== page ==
26 Jan A letter to the Public Utilities Commission
Dear Public Utilities Commission,
My name is Tu Anh Tran. I am an employee of Sol-Up, a local Las Vegas solar installer. Today I’m speaking in regards to the net metering docket. NV Energy proposes an amount of $622 as the average monthly subsidy per Net Energy Metering (NEM) customer. There have been many questions raised regarding the validity of this amount, but let’s assume this number is accurate. Please reconsider. Solar power is a clean energy source, unlike coal-powered energy. It is safer to harness this free power, as opposed to mining for coal, where safety issues have long been documented and ongoing. Solar energy not only reduces America’s dependency on foreign oil, but it also reduces air pollution and does not contribute to climate change. Is it reasonable to justify paying a higher price for a power source with such benefits? I’d say, absolutely.
Clean energy creates a better environment and in turn, a better society and planet for the future. In order to achieve this goal, it will require a long-term investment by the people of Nevada and its government. The definition of an investment is not to receive an immediate payout but to secure the future. We have to protect the long-term health of our planet for future generations. We also need to maintain the current conditions of the environment so that there is a future to work towards. NV Energy realizes this and that is why they’re asking the Commission to build new solar plants. At the same time, they’re also planning on charging additional fees for the ratepayers who want to power their homes through clean power sources. If NV Energy is going to charge more for solar energy that they produce, why is the Commission raising rates for those who chose to go solar and put clean energy back into the grid?
Going solar is a small way in which ordinary people can make a difference. The pioneers of the solar movement are being unfairly penalized for their participation in a program that benefits the environment – a program introduced and promoted by the state through incentives. Consumers are not upset by the need to set higher rates, as this is an inevitable aspect of energy prices, rather we are outraged by the fact that signed contracts are now being reneged upon.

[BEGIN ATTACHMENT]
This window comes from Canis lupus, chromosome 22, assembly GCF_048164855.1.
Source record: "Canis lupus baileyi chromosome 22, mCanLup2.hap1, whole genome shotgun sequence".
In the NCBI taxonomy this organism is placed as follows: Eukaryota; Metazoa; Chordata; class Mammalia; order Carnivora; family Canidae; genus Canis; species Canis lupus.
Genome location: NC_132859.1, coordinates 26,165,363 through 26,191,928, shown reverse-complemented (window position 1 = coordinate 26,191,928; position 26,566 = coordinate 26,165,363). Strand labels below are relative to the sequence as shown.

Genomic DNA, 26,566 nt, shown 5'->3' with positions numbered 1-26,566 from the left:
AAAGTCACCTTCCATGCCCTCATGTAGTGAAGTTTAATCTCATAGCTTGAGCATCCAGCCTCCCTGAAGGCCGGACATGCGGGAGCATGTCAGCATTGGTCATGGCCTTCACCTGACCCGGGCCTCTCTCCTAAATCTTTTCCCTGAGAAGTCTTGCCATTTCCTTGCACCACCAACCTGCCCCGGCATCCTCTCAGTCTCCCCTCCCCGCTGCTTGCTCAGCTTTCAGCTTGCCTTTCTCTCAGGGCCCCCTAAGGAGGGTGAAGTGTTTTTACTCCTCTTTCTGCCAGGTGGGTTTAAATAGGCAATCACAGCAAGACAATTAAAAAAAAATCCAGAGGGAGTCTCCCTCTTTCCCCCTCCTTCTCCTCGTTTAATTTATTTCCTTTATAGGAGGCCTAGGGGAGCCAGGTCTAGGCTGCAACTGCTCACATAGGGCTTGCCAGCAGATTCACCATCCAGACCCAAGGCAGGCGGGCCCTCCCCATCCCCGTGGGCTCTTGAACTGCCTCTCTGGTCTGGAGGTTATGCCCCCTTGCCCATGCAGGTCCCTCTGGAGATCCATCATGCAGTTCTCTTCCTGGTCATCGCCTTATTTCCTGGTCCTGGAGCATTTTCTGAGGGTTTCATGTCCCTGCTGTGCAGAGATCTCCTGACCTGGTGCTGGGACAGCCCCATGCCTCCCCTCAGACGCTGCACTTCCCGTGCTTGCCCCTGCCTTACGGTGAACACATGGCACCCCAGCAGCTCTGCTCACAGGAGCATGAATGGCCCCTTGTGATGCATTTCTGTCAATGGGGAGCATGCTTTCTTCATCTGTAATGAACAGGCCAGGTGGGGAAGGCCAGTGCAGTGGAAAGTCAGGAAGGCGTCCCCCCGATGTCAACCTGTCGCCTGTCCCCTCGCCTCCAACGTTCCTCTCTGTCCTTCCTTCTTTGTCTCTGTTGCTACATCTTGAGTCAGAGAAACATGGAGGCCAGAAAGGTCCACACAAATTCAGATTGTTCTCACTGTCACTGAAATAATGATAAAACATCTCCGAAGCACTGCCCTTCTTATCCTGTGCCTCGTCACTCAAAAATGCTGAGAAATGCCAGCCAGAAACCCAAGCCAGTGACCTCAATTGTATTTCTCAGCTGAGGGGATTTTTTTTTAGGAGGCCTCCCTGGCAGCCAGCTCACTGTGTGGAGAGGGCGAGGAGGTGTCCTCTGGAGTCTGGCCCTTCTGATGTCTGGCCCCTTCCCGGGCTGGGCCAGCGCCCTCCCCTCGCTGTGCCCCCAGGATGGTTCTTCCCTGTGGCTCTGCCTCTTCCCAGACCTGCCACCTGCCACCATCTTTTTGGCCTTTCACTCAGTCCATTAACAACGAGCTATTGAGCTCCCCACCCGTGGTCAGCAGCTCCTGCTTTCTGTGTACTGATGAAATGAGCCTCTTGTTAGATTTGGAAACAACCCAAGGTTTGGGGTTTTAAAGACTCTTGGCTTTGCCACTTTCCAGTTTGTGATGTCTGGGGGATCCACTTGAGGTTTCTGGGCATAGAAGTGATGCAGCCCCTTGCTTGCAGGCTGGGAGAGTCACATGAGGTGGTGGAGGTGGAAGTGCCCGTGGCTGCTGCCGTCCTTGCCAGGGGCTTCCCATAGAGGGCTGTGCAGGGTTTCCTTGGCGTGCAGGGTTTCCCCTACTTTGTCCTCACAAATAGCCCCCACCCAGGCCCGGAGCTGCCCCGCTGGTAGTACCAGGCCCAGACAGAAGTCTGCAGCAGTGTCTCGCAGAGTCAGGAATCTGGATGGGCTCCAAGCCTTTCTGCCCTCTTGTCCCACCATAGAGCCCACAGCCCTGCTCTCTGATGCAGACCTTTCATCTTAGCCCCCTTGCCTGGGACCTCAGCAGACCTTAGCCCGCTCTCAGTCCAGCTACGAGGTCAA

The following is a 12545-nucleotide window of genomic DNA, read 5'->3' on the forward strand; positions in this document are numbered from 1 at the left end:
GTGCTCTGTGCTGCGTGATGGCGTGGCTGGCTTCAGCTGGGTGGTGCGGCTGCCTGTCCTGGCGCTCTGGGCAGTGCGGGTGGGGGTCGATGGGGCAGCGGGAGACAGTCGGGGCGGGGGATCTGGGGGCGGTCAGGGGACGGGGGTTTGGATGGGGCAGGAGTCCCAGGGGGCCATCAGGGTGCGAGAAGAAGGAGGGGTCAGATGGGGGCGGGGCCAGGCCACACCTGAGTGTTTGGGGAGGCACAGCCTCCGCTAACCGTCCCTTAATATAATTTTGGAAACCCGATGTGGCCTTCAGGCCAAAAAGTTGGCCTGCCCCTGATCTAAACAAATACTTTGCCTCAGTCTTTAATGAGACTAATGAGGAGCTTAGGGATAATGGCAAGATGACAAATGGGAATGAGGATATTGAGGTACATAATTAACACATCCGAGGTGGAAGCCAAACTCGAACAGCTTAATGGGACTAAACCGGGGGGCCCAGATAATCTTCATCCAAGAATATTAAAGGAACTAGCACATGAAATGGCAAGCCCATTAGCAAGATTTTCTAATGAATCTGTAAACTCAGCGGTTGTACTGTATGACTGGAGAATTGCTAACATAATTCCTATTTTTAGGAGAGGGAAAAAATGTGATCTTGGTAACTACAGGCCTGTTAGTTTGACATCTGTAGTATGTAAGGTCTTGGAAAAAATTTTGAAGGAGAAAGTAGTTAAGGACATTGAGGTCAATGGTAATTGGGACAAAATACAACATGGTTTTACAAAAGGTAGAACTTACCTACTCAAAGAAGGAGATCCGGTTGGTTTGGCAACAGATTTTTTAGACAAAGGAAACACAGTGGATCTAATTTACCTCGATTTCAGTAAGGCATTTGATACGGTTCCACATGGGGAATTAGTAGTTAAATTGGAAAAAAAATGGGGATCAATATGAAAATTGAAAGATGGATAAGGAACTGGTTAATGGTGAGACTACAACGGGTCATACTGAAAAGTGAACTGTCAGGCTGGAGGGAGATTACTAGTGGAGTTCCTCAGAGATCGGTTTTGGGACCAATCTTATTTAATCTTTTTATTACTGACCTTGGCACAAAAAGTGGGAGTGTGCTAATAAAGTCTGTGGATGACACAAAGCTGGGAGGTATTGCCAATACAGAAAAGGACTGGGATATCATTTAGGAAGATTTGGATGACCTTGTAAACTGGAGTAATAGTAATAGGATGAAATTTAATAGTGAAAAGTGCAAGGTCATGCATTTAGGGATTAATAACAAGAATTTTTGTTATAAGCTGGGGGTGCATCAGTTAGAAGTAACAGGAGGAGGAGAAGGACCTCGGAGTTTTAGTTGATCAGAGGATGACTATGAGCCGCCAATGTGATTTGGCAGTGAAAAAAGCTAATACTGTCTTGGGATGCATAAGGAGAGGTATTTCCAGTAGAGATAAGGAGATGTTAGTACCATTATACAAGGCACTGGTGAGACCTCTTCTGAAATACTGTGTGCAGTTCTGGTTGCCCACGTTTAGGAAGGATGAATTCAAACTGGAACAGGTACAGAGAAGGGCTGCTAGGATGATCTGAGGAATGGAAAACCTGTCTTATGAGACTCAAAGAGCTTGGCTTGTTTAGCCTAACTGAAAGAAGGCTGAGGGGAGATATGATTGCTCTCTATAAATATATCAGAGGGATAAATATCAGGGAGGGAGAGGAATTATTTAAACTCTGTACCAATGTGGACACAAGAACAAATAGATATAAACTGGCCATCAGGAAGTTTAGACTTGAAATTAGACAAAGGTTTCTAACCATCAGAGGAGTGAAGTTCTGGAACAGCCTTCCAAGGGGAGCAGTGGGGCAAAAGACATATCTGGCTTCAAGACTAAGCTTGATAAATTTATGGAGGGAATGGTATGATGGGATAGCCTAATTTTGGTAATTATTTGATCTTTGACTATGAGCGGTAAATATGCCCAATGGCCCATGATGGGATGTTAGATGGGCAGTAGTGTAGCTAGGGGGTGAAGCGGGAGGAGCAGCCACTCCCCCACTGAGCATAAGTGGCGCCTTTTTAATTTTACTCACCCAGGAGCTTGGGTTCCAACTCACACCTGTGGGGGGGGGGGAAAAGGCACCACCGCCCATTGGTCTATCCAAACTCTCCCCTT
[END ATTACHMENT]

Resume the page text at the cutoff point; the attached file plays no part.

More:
The utility company in Nevada, being a monopoly, is a relict from the past century. Unlike in almost all free and developed countries of the world, Nevadans have to suffer from a utility model which excludes competition and forces ratepayers to accept price increases without the option of choosing an alternative provider. Residential and commercial solar systems is one form of competition to the monopoly utility on Nevada’s electricity market. Eliminating it will allow the utility to further dictate the prices and eventually damage non solar ratepayers who are shamelessly being used by the PUC as alleged beneficiary of the new regulations.
In addition to these issues, the Commission has disregarded the amount of job loss suffered by solar companies, as well as the loss of an entire industry altogether. As a solar contractor here in Las Vegas, I can personally attest to the struggles and losses this decision has created for us. Our business has suffered as a consequence of the result of this docket. Sol-Up serves as evidence for the loss of business based on the result of this docket and I am certain other solar companies in the state are feeling the same struggles.
Please take into consideration the long-lasting impact that the new net metering rates will have on Nevadans. The focus should be on how to encourage people to better the planet, not how they can be punished for doing some good in the world. I am asking the Commission to completely reject its decision and reinstate Net Metering in its original form for existing and future clients.